I had just started a new position in Lincoln, Nebraska. We left family back in Illinois, and a significant snowstorm was heading our way across the Great Plains. It dumped almost a foot of fresh snow on our house, and I was out of town for work. My wife was stranded with a new baby and a three-year-old. Without knowing it, my leader called my wife to ensure she was OK. He offered to go to the store and pick up groceries for her in his four-wheel-drive truck. This took place over twenty years ago, and I still get emotional thinking about this act of selfless love by my leader. Evidence suggests there is no habit with more significant implications for a leader's success and significance than loving followers. Unfortunately, there is likely no other leadership habit as rare in the workplace. But this could be good news if you're a leader looking for a competitive advantage. Here is one proven way leaders can bring selfless love into the workplace.
Why selfless love matters at work
Selflessness is being more concerned with the needs and desires of others than with your needs. And one of the best definitions I have come across for love in the workplace comes from St. Thomas Aquinas.
"To love is to will the good of the other." St. Thomas Aquinas
Selfless love in the workplace is to desire and put into action the will for the good of another ahead of your interest. It is a radically different paradigm from a transactional worldview of the workplace.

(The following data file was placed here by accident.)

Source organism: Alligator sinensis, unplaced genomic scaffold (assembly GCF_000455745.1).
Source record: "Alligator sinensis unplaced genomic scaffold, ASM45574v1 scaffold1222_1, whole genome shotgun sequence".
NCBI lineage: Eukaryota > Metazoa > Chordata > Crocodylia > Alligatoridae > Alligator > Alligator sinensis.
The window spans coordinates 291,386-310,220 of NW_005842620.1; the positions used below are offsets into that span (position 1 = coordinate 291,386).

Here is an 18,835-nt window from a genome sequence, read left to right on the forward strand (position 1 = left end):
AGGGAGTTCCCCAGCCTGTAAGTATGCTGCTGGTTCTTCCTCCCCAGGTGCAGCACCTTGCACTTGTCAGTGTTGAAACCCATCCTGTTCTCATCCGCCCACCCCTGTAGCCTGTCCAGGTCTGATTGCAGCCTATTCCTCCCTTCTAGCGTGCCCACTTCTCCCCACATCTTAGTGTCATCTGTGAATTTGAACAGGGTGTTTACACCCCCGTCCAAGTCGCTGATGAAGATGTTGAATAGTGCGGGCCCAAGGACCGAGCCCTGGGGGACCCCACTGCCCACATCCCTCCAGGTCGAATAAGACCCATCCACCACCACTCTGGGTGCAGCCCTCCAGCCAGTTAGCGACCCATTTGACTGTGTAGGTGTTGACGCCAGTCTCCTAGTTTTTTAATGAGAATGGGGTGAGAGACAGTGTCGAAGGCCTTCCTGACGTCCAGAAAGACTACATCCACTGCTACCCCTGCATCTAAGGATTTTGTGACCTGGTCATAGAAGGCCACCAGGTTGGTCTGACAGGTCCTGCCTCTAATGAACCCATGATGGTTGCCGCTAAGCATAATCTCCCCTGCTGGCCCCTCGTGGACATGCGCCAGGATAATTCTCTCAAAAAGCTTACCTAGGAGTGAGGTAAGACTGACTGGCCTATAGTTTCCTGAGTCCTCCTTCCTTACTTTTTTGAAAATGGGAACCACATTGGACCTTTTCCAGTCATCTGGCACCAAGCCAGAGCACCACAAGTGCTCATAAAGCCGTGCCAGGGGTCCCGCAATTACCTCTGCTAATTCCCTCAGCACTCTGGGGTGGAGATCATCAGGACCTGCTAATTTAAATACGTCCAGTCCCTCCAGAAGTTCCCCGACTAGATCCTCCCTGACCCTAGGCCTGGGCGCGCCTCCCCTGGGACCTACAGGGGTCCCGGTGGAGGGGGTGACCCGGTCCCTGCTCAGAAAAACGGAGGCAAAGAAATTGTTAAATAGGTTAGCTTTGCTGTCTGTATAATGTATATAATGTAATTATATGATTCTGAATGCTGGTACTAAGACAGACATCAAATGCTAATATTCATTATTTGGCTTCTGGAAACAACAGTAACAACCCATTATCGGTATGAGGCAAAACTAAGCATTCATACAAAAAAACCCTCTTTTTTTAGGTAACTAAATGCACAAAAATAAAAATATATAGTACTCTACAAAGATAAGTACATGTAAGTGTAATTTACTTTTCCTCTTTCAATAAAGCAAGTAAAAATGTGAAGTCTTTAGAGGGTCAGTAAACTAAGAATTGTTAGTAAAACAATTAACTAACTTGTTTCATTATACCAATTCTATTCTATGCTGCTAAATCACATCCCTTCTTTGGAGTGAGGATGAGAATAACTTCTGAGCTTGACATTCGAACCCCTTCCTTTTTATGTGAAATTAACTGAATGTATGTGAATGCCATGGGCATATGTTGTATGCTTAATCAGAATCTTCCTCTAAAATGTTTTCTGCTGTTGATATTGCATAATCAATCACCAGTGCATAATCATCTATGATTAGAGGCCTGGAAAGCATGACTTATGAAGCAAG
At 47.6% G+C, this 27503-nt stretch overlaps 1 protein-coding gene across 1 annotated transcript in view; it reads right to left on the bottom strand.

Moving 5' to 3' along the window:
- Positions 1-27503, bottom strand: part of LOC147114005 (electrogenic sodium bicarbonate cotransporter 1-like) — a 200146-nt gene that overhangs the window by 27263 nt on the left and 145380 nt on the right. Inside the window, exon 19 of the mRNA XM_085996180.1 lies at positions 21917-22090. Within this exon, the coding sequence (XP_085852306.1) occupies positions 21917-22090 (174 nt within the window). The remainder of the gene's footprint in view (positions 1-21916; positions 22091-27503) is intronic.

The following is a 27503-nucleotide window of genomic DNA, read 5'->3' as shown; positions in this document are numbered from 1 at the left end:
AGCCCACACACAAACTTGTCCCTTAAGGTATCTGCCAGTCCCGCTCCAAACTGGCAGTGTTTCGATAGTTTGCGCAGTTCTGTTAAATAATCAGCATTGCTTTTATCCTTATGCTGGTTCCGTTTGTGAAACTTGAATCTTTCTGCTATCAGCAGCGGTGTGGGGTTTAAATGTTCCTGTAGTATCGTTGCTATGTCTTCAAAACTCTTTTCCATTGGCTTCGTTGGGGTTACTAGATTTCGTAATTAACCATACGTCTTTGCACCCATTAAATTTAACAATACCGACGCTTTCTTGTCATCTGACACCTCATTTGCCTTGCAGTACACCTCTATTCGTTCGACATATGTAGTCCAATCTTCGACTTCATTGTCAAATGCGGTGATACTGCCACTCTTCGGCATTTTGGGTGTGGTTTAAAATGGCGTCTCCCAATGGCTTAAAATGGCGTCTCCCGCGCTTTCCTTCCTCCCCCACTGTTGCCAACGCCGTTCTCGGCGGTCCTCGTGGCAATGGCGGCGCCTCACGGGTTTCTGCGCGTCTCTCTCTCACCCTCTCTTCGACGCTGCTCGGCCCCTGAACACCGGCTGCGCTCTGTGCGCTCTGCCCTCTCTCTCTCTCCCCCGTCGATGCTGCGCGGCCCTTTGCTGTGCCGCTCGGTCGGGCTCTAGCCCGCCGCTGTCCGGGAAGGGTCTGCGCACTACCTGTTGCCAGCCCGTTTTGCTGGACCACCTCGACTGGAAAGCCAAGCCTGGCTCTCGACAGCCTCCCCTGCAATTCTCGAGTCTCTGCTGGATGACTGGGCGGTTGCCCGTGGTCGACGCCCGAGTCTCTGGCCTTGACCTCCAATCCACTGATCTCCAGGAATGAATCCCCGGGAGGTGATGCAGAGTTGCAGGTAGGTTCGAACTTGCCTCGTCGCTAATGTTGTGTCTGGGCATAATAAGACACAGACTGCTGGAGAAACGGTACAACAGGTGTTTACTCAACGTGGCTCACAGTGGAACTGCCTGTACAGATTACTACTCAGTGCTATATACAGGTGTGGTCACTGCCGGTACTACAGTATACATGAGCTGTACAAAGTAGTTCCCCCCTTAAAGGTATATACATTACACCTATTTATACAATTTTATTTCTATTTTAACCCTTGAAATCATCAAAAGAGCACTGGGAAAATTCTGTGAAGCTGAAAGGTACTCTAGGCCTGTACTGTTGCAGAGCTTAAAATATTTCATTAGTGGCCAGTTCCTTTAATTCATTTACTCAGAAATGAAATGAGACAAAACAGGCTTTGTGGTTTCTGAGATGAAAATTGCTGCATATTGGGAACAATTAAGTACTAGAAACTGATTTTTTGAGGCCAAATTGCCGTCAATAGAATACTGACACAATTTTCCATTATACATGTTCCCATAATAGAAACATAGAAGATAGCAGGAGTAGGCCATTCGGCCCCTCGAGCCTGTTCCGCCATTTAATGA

If you have nine minutes, the following video captures the essence of the meaning behind the definition used by St. Thomas Aquinas. Although the video does not use a workplace example, the intent of willing the good of the other is shown.
Broad evidence suggests there are several individual and organizational benefits associated with selfless love, such as:
Increased intrinsic motivation
Increased organizational citizenship behaviors
Improved workplace climate
Enhanced employee capacity
Selfless love creates increased leader and follower commitment, yielding increased intrinsic motivation that amplifies workforce alignment and business strategy benefits.
The following short video from leadership guru Ken Blanchard provides some thoughts on the power of servant leadership in today's workplace.
How you can love those you lead
The answer for bringing selfless love into the workplace is not hiding in metrics or data within the business- but in your routine practices, you perform automatically in your daily life.
A traditional transactional leadership style adopts a top-down view of an organization with the leader on the top. Transactional leadership is based on the belief that employees perform best:
within a well-formed chain of command
rewards and punishments motivate
and following the leader's directives is the employee's primary goal.
Transactional leaders give employees something they want in exchange for getting something they want. This leadership style adopts a mental model that workers are not self-motivated and require structure, instruction, and monitoring to achieve organizational goals correctly and on time.
In stark contrast, when adopting a selfless love worldview, the leader desires to bring out the best in their followers by giving them the best of themself. A servant leadership style aligns well with selfless love.